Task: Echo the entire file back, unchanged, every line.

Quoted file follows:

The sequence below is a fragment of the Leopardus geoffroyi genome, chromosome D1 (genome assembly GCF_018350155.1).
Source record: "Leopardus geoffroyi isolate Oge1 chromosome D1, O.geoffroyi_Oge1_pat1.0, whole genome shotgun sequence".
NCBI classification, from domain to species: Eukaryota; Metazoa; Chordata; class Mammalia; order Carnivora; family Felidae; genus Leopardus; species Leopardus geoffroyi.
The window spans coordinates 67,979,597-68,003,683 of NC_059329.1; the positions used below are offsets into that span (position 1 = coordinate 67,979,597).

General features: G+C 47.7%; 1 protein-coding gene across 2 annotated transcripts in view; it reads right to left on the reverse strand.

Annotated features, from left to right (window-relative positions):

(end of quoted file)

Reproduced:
The sequence below is a fragment of the Leopardus geoffroyi genome, chromosome D1 (genome assembly GCF_018350155.1).
Source record: "Leopardus geoffroyi isolate Oge1 chromosome D1, O.geoffroyi_Oge1_pat1.0, whole genome shotgun sequence".
NCBI classification, from domain to species: Eukaryota; Metazoa; Chordata; class Mammalia; order Carnivora; family Felidae; genus Leopardus; species Leopardus geoffroyi.
The window spans coordinates 67,979,597-68,003,683 of NC_059329.1; the positions used below are offsets into that span (position 1 = coordinate 67,979,597).

General features: G+C 47.7%; 1 protein-coding gene across 2 annotated transcripts in view; it reads right to left on the reverse strand.

Annotated features, from left to right (window-relative positions):